Understanding IBM

Part 23. Razor Blades

"Give away the razor, make money on the blades" was a popular way of summarizing the marketing techniques for razor blade companies. By making replacement blades available in large quantities, while giving away the tool required to use these blades, a habit was created. A habit of regular purchases of replacement blades replaced the previous habit of buying a good razor and keeping it for years. This meant a steady, long-term revenue stream for razor companies. It also made the value of a good razor become near-zero.

In the software marketplace, the "razor blades" that have produced a mass-market purchasing habit are the operating systems purchased for IBM-compatible PCs, particularly Microsoft's Windows products. The dramatic cost reductions in computing power over the past 20 years have made "giving away the razor" an effective way to put people on the treadmill of Windows purchases. Instead of buying an expensive computer with software that had long-term viability, the PC market turned this metric on its head. It became popular to buy a cheap computer with software that had no long-term value or reliability, to be replaced after a few years with another cheap piece of software or even a whole computer. A steady stream of upgrades, replacement systems, and new versions of the same product could now be sold, producing a long-term revenue stream as a reward to Microsoft and its cronies for reducing the inherent quality of the computing experience.

In fact, this practice of reducing the price of the entry-level machinery has been very effective in hiding the long-term costs of mediocre, unreliable Microsoft products. To a culture of short-sighted management, IBM's approach of selling quality razors with a long life-cycle began to look old-fashioned and greedy. Because the PCs and their deceptively low entry-cost appeared to be a ridiculously obvious choice to replace mainframe and midrange computers, businesses developed a cultural habit of buying PCs and related products. The value of large systems came to be perceived as near-zero by the general public and even many corporate managers, who failed to see the long-term implications of buying inherently unreliable software.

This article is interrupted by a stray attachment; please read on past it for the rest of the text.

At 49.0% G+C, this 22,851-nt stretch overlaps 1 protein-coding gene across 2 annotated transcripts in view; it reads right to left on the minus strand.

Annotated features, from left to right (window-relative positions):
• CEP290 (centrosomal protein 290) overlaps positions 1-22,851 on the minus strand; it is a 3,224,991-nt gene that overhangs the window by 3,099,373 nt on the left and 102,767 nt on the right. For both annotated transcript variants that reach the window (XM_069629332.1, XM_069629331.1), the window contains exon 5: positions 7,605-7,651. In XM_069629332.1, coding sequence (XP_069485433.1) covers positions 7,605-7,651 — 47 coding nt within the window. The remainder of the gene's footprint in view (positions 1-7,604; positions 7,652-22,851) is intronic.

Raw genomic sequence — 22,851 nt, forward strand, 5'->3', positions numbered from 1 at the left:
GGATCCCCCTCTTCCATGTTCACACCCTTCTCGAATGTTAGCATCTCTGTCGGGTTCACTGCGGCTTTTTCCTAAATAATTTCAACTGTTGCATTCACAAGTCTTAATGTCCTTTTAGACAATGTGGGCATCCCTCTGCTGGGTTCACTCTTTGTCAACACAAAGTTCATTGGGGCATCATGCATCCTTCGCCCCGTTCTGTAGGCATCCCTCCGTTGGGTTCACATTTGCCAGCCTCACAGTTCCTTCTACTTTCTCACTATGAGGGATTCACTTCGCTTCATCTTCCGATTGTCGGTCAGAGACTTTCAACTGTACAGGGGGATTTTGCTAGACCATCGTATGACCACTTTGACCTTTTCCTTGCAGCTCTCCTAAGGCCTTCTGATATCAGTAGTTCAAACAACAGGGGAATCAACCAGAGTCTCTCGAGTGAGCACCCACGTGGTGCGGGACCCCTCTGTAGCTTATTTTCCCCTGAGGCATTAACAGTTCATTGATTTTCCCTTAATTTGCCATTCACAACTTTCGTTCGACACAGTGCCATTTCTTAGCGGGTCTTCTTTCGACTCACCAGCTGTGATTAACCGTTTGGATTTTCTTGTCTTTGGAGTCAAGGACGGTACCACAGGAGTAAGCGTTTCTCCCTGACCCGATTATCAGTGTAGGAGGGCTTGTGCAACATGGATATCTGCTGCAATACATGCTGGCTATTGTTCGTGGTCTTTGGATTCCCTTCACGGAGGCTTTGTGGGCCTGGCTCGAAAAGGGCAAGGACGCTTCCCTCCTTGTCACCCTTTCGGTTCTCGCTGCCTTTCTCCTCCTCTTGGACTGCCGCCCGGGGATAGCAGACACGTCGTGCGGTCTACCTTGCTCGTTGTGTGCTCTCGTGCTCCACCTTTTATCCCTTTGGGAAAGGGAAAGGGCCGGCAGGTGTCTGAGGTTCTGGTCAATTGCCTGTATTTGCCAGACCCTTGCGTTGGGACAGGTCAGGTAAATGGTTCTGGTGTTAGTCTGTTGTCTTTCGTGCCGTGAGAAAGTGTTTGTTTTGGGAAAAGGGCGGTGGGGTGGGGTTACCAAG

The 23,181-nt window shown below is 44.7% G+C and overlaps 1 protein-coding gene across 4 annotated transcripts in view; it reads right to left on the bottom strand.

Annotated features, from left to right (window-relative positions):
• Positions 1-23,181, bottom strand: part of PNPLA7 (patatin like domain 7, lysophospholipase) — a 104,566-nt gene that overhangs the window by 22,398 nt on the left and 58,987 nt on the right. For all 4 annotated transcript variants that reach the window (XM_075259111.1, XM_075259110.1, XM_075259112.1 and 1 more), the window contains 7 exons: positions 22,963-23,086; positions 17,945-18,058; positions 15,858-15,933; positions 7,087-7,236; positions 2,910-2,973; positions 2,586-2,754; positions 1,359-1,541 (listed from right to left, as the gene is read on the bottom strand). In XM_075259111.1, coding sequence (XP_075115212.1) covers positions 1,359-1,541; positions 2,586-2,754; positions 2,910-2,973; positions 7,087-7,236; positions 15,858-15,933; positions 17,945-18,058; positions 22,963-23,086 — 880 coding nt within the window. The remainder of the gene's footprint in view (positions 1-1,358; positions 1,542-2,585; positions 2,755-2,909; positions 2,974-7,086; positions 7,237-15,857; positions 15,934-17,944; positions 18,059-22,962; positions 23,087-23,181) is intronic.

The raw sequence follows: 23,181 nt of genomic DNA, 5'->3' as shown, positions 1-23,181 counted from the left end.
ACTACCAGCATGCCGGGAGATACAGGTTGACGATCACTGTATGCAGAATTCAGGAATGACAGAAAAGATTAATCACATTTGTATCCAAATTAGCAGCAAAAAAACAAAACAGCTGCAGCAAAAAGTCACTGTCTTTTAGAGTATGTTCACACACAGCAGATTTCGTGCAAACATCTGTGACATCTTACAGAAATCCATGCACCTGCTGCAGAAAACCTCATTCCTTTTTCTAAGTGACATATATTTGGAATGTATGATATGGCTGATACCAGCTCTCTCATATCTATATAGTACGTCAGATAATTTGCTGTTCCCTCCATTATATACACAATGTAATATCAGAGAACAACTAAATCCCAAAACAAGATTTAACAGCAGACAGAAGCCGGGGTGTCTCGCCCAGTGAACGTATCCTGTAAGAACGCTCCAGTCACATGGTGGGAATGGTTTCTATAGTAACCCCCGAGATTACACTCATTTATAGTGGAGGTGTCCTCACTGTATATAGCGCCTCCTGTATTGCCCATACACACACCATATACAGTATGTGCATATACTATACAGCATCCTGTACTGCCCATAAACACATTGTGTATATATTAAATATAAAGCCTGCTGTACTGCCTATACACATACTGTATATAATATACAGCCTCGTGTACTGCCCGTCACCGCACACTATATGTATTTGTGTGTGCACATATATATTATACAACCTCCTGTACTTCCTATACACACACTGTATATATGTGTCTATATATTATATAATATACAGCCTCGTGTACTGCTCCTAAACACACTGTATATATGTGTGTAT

IBM's response has been to turn the tables on this approach. If people are going to use lots of personal computers and cheap software, IBM says "Let them." Instead of trying to compete in the market for razor blades, IBM has decided to sell bandages. As businesses begin realizing that they have bought into a losing proposition with Microsoft's unsafe products, IBM is making a killing on the "bandages" of services, server management software, and related products. If people refuse to return to the practice of buying quality products, IBM will be there to patch up the self-inflicted wounds of the mistake-prone business world.

Most recent revision: May 30, 1998
Copyright © 1998, Tom Nadeau
All Rights Reserved.

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